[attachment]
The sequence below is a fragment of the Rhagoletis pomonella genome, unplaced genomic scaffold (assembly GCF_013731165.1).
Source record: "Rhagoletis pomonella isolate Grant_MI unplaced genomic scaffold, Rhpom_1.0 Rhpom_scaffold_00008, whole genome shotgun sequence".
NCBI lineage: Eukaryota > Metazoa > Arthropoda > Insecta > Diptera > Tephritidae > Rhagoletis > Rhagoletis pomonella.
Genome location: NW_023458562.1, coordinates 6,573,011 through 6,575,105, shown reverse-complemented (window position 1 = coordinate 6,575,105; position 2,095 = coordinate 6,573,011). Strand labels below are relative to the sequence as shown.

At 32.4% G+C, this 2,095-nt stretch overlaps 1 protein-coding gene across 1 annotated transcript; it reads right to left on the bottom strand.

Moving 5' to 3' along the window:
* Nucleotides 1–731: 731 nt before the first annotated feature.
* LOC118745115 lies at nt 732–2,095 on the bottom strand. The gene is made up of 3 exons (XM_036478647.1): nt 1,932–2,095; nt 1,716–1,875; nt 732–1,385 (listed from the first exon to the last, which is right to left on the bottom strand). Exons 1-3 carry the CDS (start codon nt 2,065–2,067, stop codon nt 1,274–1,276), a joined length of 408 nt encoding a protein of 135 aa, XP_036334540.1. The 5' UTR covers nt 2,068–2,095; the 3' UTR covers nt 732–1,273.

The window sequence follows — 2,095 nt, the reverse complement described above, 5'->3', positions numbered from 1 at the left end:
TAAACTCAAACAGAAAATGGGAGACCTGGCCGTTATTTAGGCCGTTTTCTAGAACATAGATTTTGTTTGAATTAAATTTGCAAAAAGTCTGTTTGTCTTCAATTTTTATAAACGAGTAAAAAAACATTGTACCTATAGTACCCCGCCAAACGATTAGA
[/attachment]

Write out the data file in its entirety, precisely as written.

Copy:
The sequence below is a fragment of the Rhagoletis pomonella genome, unplaced genomic scaffold (assembly GCF_013731165.1).
Source record: "Rhagoletis pomonella isolate Grant_MI unplaced genomic scaffold, Rhpom_1.0 Rhpom_scaffold_00008, whole genome shotgun sequence".
NCBI lineage: Eukaryota > Metazoa > Arthropoda > Insecta > Diptera > Tephritidae > Rhagoletis > Rhagoletis pomonella.
Genome location: NW_023458562.1, coordinates 6,573,011 through 6,575,105, shown reverse-complemented (window position 1 = coordinate 6,575,105; position 2,095 = coordinate 6,573,011). Strand labels below are relative to the sequence as shown.

At 32.4% G+C, this 2,095-nt stretch overlaps 1 protein-coding gene across 1 annotated transcript; it reads right to left on the bottom strand.

Moving 5' to 3' along the window:
* Nucleotides 1–731: 731 nt before the first annotated feature.
* LOC118745115 lies at nt 732–2,095 on the bottom strand. The gene is made up of 3 exons (XM_036478647.1): nt 1,932–2,095; nt 1,716–1,875; nt 732–1,385 (listed from the first exon to the last, which is right to left on the bottom strand). Exons 1-3 carry the CDS (start codon nt 2,065–2,067, stop codon nt 1,274–1,276), a joined length of 408 nt encoding a protein of 135 aa, XP_036334540.1. The 5' UTR covers nt 2,068–2,095; the 3' UTR covers nt 732–1,273.

The window sequence follows — 2,095 nt, the reverse complement described above, 5'->3', positions numbered from 1 at the left end:
TAAACTCAAACAGAAAATGGGAGACCTGGCCGTTATTTAGGCCGTTTTCTAGAACATAGATTTTGTTTGAATTAAATTTGCAAAAAGTCTGTTTGTCTTCAATTTTTATAAACGAGTAAAAAAACATTGTACCTATAGTACCCCGCCAAACGATTAGA